Anyway, I look forward to Pastor Zamora’s guest blog this week and I hope you stop by to check it out and be sure to visit the Walking Man website.

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Bars Chuck Colson, the founder of Prison Fellowship and Mark Earley, it’s current president outline, in a four part Break Point commentary series, a crisis that we are seeing in our criminal justice system and what the Church can do about it.

Colson paints a picture of the crisis that we now face:

Most systems are operating above safe capacity, despite the prison-building boom of the past two decades. Of the 2.3 million in prison, an estimated 700,000 will be released from prison this year unprepared for life on the outside. Two-thirds of them will be rearrested within the next three years.

In part one, “Admissions of Failure” Colson says that it is time to learn about a Christian response to our nation’s prison crisis.  Part two, “One in Ninety-Nine” with one in 99 American adults being in prison and with prison overcrowding, Earley asks, “What should we do with non-violent offenders?”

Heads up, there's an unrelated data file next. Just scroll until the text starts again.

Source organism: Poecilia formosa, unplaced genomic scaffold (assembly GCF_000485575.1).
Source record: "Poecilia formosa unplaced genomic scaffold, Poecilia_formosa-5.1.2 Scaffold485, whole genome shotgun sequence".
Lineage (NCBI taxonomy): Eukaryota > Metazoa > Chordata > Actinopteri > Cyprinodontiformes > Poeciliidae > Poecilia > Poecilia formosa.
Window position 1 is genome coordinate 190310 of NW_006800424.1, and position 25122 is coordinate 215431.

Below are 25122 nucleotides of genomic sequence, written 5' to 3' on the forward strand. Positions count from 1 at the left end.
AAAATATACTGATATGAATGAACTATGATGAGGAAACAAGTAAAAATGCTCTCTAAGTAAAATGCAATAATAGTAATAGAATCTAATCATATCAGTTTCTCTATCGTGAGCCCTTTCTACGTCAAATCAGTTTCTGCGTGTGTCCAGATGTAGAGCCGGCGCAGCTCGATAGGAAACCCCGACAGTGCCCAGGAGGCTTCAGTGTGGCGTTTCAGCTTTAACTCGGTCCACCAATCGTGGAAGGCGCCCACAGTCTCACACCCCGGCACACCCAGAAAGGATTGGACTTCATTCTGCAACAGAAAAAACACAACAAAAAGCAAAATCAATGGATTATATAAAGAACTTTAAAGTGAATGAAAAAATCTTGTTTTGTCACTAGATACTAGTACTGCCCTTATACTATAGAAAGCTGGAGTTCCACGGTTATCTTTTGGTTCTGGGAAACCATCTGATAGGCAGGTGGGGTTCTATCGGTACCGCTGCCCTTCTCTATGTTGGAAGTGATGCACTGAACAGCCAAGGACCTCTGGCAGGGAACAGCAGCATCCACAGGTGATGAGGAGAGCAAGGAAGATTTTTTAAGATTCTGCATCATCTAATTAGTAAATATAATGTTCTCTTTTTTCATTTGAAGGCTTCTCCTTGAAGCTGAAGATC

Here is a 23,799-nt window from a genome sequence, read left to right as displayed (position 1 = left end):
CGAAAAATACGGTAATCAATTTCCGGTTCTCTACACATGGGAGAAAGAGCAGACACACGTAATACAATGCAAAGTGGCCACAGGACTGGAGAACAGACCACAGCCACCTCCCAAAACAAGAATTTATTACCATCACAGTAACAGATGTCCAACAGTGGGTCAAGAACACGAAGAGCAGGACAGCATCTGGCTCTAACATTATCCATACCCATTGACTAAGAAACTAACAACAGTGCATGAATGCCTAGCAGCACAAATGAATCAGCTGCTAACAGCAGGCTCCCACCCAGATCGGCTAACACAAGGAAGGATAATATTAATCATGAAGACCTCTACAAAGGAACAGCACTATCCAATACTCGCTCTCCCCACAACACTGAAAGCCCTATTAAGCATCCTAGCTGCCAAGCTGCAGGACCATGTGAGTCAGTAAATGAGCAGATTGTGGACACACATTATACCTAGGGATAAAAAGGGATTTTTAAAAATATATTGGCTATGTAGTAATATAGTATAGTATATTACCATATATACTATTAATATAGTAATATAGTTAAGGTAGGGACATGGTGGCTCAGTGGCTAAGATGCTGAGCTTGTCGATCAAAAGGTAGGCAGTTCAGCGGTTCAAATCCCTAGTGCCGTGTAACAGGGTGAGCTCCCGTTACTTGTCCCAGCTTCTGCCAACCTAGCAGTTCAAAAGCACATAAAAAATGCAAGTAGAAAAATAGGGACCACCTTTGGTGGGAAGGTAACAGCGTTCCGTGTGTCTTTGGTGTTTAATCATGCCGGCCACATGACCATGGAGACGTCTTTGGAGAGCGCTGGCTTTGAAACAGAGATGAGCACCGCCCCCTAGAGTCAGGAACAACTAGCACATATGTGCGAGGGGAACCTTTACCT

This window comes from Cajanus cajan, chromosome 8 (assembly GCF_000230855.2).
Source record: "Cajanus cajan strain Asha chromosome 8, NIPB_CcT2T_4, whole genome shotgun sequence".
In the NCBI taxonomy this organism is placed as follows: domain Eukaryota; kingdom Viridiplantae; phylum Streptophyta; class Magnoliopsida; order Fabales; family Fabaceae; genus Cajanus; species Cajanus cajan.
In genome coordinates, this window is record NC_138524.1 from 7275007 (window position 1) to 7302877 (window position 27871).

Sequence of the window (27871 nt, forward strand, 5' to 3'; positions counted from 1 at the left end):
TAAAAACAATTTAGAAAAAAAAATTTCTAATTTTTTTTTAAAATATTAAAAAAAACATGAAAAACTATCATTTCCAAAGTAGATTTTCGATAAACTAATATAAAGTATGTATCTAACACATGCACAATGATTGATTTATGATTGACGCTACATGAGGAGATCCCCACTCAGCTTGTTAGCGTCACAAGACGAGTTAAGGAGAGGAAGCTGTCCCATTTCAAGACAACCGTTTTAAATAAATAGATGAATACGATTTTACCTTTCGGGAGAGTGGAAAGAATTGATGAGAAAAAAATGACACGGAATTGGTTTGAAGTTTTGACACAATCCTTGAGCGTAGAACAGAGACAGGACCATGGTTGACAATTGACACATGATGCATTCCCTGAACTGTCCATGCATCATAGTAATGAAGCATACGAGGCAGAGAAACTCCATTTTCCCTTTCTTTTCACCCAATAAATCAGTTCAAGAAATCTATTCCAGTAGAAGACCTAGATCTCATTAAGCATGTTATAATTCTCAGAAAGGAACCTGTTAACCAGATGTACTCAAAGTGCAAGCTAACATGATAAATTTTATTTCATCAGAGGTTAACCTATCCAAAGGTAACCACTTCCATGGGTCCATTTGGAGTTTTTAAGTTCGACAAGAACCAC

In part three, “Melting Hearts” Colson says that “crime cannot be boiled down to statistics.  At the receiving end of a crime is a flesh-and-blood victim.  Christians should be advocates for restorative justice.  Justice doesn’t stop with the police, court system and prisons, it is also a matter of the heart, as justice also means repairing the harm caused by a crime.  Ultimately what is needed to see change happen in the criminal justice system is transformation.  In part four, “The Heart of the Matter” Mark Earley discusses the work that government can not do.

Followers of Christ can not afford not to address this problem and respond to it in a meaningful way.  We should be the ones who bring hope to those who are imprisoned and their families.